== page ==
India

"Forget And Forgive": Ashok Gehlot's Call To MLAs As Team Pilot Returns

Rajasthan Chief Minister Ashok Gehlot met with Congress MLAs staying at a hotel in Jaisalmer last evening

New Delhi/ Jaipur:

Two days after the Congress declared an end to its Rajasthan rebel crisis with a meeting between Sachin Pilot and the Gandhis, Chief Minister Ashok Gehlot signaled a climb-down. Ashok Gehlot, who met with Congress MLAs staying at a hotel in Jaisalmer last evening, said they were "naturally upset" after the truce but everyone has to move on. "Forget and forgive, and move on," the Chief Minister declared.

"It is natural for the MLAs to be upset. The manner in which this episode occurred and the way in which they stayed for a month, it was natural. I've explained to them that sometimes we need to be tolerant if we have to serve the nation, state, people and save the democracy," the Chief Minister told reporters.

"We have to forgive mistakes. It is for the sake of democracy. Democracy is in danger. More than 100 MLAs stood by me. That in itself is remarkable. This fight is to save democracy and the BJP failed to do in Rajasthan what it did in Karnataka and Madhya Pradesh. We will be united for the sake of democracy."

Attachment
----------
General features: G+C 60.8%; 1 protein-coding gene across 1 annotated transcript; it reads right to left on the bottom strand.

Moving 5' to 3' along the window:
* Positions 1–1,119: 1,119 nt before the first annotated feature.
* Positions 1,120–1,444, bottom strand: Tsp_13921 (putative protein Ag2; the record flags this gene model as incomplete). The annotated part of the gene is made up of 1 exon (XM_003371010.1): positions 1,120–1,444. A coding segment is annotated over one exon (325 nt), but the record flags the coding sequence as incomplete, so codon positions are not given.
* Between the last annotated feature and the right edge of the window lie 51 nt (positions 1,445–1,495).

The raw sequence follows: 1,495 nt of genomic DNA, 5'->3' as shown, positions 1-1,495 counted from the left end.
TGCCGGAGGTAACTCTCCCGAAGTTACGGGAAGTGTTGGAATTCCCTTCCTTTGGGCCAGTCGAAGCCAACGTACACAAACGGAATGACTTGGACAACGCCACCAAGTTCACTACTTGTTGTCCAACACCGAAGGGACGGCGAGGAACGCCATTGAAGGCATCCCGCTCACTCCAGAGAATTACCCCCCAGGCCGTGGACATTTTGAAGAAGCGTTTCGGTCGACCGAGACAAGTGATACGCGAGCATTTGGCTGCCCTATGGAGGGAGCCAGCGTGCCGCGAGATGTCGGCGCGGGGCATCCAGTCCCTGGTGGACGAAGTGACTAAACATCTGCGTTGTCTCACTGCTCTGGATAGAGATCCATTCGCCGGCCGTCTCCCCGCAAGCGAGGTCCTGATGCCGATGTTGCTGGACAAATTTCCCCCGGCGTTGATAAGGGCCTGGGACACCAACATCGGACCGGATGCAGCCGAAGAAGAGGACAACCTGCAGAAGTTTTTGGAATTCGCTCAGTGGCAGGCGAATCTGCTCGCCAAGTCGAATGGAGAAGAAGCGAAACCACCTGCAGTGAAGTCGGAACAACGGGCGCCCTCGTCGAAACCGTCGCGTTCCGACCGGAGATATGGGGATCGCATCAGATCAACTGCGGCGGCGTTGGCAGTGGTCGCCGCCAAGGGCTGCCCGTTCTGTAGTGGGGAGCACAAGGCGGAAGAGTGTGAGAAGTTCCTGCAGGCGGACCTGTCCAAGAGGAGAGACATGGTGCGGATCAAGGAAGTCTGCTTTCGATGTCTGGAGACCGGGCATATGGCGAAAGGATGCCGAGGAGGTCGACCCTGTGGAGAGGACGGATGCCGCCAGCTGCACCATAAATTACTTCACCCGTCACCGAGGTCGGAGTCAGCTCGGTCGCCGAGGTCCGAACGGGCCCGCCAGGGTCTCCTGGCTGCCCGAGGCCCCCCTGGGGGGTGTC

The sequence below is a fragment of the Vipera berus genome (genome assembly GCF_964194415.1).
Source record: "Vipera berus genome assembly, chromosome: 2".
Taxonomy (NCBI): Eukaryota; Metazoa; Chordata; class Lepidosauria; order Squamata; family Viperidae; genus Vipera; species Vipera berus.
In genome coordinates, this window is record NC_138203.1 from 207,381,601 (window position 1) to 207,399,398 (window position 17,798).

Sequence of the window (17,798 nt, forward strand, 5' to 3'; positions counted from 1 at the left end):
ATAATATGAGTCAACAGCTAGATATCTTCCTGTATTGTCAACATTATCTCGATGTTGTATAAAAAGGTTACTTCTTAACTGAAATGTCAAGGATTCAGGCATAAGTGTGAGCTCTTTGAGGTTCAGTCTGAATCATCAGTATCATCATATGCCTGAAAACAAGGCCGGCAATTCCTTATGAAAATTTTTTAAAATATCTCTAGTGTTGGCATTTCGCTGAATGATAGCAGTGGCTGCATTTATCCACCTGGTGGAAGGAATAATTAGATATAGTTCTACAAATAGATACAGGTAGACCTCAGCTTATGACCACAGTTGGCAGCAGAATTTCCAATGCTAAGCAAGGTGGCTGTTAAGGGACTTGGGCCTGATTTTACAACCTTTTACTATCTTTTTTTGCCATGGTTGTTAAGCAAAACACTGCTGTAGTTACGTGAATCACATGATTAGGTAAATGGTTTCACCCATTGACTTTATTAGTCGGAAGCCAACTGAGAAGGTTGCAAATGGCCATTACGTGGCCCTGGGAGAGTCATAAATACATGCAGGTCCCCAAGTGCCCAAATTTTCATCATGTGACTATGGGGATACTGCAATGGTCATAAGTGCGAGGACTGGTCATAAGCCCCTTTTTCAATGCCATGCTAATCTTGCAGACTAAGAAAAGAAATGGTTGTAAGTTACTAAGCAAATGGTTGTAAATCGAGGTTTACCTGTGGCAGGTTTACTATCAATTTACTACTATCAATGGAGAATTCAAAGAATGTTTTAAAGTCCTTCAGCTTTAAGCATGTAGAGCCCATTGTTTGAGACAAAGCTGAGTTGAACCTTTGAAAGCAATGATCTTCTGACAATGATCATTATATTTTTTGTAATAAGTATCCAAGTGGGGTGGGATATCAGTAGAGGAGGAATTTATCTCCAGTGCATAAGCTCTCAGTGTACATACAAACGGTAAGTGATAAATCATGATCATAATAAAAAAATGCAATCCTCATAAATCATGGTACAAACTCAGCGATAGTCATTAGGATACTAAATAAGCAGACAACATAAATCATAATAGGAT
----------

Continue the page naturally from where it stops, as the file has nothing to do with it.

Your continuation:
Sachin Pilot dropped his month-long revolt against the Rajasthan Chief Minister after meeting with Rahul Gandhi and Priyanka Gandhi Vadra on Monday. Yesterday, as he returned to Jaipur for the first time since his rebellion, Ashok Gehlot made it a point to be away, in Jaisalmer.  

The two have yet to meet and are unlikely to even see each other before the special session of the Rajasthan assembly on Friday, say sources. That is, unless Mr Gehlot calls a meeting of Congress legislators to set the stage for a formal reconciliation. But the patch-up in Delhi will take more time to sink in.

The unresolved bitterness between the Congress's Rajasthan top two seeped through in their remarks to the media yesterday. Mr Pilot, who was sacked as Mr Gehlot's deputy and publicly excoriated by him, admitted that he was hurt at being called "nikamma (useless)".

"Some unparliamentary and inappropriate terms were used. Not to say that I was not offended, I am human. I did feel hurt and disappointed, but we have larger mission and name-calling should not be a deterrent," he said.

Mr Gehlot said if the party leadership had decided to forgive the rebel MLAs, he would "give them a warm hug". But he avoided questions on how he would re-embrace a man he had dubbed "nikamma" and corrupt.

Some 100 Congress MLAs who stayed by Mr Gehlot's side throughout the crisis were vocal about their resentment at the way Mr Pilot and 18 more rebels had been allowed a homecoming without reparation.

According to leaders present at the Congress Legislature Party meet at hotel Suryagarh, many MLAs said the rebels "should not have been taken back" and should definitely not be accommodated in party positions and posts.

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Senior Congress leaders from Delhi, including Randeep Singh Surjewala, stepped in to reassure them and even, to an extent, the Chief Minister himself. It was what the high-command wished, they were told.

The Congress MLAs are likely to return today to Jaipur and Fairmont Resort, where they waited out the crisis last month.